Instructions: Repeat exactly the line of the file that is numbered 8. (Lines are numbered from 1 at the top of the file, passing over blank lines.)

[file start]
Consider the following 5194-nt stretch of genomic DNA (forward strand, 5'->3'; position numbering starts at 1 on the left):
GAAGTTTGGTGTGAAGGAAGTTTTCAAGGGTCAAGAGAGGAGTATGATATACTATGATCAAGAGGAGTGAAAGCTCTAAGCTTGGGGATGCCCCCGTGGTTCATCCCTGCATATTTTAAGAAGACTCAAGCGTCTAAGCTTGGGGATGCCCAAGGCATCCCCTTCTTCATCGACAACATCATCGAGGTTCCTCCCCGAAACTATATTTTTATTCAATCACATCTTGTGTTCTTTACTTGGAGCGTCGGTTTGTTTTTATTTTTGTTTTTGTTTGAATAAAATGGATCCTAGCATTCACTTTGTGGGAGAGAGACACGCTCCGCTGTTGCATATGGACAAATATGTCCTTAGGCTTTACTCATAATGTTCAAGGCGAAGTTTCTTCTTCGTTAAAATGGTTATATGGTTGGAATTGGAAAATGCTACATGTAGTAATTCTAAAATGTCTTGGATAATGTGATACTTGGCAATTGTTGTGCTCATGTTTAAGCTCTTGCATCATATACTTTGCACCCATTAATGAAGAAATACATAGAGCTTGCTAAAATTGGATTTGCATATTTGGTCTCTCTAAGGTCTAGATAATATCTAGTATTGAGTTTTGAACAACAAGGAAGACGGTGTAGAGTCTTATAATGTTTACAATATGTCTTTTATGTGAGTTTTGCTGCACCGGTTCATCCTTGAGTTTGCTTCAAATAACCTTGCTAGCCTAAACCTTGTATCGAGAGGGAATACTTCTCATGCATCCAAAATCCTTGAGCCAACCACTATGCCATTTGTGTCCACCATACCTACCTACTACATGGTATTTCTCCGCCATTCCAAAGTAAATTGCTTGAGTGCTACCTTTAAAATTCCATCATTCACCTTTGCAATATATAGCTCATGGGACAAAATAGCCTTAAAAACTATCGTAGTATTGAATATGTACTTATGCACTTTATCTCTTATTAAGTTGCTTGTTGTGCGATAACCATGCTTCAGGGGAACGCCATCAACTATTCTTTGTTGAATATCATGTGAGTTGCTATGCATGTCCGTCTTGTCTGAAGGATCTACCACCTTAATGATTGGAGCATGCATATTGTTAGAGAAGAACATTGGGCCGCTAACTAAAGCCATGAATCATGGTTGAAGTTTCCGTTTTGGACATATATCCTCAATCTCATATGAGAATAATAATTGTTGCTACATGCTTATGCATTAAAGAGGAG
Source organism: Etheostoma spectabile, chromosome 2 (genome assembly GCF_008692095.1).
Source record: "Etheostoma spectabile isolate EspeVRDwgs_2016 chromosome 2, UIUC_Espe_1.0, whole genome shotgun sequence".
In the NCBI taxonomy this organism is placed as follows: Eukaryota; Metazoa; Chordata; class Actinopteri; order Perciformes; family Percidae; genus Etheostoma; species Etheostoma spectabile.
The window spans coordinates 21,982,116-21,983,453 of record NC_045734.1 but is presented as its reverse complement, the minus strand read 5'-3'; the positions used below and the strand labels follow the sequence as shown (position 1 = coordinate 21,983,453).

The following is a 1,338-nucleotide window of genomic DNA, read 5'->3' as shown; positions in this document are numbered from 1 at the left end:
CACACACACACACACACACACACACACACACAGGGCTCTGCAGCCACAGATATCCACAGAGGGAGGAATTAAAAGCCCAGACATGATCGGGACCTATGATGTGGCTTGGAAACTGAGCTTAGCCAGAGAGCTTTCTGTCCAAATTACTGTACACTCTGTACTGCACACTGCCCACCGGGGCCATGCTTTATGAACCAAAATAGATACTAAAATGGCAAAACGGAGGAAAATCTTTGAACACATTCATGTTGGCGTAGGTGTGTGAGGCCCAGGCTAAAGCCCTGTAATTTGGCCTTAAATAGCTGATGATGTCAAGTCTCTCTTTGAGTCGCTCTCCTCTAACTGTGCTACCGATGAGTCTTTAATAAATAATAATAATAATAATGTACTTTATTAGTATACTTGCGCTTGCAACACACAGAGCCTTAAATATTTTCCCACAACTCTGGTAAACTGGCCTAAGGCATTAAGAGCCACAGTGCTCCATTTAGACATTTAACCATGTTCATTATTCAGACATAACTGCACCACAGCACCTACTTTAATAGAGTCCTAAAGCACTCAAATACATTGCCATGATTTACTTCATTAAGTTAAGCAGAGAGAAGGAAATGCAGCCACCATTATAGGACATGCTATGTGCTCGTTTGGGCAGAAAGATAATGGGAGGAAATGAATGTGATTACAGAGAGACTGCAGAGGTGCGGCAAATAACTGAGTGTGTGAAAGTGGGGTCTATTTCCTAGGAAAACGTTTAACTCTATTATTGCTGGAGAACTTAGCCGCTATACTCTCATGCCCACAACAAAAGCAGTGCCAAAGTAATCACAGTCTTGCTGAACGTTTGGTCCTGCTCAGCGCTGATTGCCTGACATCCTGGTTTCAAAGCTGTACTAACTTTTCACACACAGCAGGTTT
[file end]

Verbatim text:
CACACACACACACACACACACACACACACACAGGGCTCTGCAGCCACAGATATCCACAGAGGGAGGAATTAAAAGCCCAGACATGATCGGGACCTATGATGTGGCTTGGAAACTGAGCTTAGCCAGAGAGCTTTCTGTCCAAATTACTGTACACTCTGTACTGCACACTGCCCACCGGGGCCATGCTTTATGAACCAAAATAGATACTAAAATGGCAAAACGGAGGAAAATCTTTGAACACATTCATGTTGGCGTAGGTGTGTGAGGCCCAGGCTAAAGCCCTGTAATTTGGCCTTAAATAGCTGATGATGTCAAGTCTCTCTTTGAGTCGCTCTCCTCTAACTGTGCTACCGATGAGTCTTTAATAAATAATAATAATAATAATGTACTTTATTAGTATACTTGCGCTTGCAACACACAGAGCCTTAAATATTTTCCCACAACTCTGGTAAACTGGCCTAAGGCATTAAGAGCCACAGTGCTCCATTTAGACATTTAACCATGTTCATTATTCAGACATAACTGCACCACAGCACCTACTTTAATAGAGTCCTAAAGCACTCAAATACATTGCCATGATTTACTTCATTAAGTTAAGCAGAGAGAAGGAAATGCAGCCACCATTATAGGACATGCTATGTGCTCGTTTGGGCAGAAAGATAATGGGAGGAAATGAATGTGATTACAGAGAGACTGCAGAGGTGCGGCAAATAACTGAGTGTGTGAAAGTGGGGTCTATTTCCTAGGAAAACGTTTAACTCTATTATTGCTGGAGAACTTAGCCGCTATACTCTCATGCCCACAACAAAAGCAGTGCCAAAGTAATCACAGTCTTGCTGAACGTTTGGTCCTGCTCAGCGCTGATTGCCTGACATCCTGGTTTCAAAGCTGTACTAACTTTTCACACACAGCAGGTTT